SYKESVILLE, MD. -- Emma S. Griffith went to the polls when women won the right to vote 70 years ago, and she hasn't missed an election since.

"Because we were given the privilege to vote, I want to keep it," Griffith, 96, said from her room at the Oakland Manor Inc. assisted-living complex. "I just think we should vote."

It bothered her when she was younger that women were not allowed to vote until the 19th Amendment to the U.S. Constitution affirmed that right in 1920, she said.

The low voter turnout in the September primary in Maryland is a sore point with her.

Only 30 percent of eligible voters went to the polls on Sept. 11. Only 24 percent turned out in Howard County, where she votes. State elections officials predicted a 47 percent turnout for today's general election.

"I think they're careless," she said of non-voters. "I don't think much of that."

Griffith has voted in every primary and general election in Howard County since she moved to the county in 1972, a county Board of Elections official said. Baltimore, where she had voted before that, doesn't keep earlier records.

She was born Oct. 12, 1894, and grew up in Baltimore. She married three times. She was a homemaker who raised two sons and helped them through college by making and selling candy from her doorstep, said son Louis A. Scholz, 72, who lives near Sykesville.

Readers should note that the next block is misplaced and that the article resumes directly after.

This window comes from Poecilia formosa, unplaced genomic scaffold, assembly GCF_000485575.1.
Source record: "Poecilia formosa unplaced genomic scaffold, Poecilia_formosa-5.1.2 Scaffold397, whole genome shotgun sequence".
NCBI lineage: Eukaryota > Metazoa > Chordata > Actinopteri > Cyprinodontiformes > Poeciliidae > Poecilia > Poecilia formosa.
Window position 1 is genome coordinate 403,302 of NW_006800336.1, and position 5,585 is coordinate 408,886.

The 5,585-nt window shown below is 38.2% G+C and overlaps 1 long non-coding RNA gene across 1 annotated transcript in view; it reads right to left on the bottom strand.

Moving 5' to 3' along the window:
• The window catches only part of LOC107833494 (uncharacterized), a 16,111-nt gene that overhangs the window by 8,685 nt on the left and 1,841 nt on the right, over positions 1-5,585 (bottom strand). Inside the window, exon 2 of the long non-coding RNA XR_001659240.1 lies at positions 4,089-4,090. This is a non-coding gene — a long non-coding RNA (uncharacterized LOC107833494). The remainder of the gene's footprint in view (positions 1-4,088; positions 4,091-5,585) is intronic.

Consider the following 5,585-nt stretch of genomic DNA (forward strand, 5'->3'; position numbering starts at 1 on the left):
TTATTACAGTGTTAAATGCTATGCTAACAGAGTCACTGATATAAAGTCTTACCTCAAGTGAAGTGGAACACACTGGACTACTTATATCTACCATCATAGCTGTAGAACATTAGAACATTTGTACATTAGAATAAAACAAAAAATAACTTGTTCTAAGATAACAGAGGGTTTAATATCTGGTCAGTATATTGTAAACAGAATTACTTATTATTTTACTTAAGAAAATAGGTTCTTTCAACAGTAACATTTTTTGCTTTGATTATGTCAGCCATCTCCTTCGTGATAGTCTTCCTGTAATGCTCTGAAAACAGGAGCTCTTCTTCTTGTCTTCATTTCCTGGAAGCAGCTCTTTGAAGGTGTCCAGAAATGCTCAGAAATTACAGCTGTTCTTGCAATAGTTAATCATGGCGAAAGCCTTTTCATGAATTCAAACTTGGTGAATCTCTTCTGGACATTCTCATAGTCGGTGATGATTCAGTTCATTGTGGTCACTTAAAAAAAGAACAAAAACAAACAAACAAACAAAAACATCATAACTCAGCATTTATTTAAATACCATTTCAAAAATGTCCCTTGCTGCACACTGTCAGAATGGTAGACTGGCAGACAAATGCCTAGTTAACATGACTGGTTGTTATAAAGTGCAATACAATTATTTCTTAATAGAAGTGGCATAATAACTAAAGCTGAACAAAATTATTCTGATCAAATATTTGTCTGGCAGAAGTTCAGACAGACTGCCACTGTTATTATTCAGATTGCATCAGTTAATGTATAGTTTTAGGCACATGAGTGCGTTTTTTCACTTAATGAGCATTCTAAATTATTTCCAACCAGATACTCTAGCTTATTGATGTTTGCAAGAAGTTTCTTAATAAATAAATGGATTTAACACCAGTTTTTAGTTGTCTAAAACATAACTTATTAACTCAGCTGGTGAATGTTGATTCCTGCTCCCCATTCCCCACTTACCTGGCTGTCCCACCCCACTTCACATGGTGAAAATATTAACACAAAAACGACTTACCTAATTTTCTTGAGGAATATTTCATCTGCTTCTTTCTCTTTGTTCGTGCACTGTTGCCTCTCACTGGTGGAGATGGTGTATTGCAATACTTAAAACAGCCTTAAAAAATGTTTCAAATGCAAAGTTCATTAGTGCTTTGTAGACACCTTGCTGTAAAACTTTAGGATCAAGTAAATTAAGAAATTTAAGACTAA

Scholz recalled that his mother had a penchant for writing letters to public figures about the prevailing issues of the day.

"She would write to people if she didn't like what they were doing and she would write if she liked what they were doing," he said.

"I just thought she was a very determined lady, and I think that's true now," said Scholz, who usually accompanies his mother to the polls. He said he often suggests which candidates his mother should vote for. Many times, she dismisses his recommendations and makes the decisions herself.

Griffith's eyes aren't as sharp as they once were and a stroke last March has slowed her, but she keeps up with political figures and the issues. She said her son helps to keep her abreast by reading newspapers to her. She said she values honesty more than anything in a public official.

She wouldn't say how she will vote today. "That's confidential," she said. But it seems Gov. William Donald Schaefer, up for reelection, has a good chance of getting her vote.

"I think Schaefer's a good man," Griffith said.

Her voting streak was in jeopardy on primary election day when she was worried that her failing vision might frustrate her attempts to read the names of the candidates, she said.

She decided to vote after a five-minute talk with Jeffrey A. Pepper, the administrator of Oakland Manor.

"I wanted her to vote, if just to keep her string going," Pepper said. "I felt real bad about somebody not going after voting in every single election."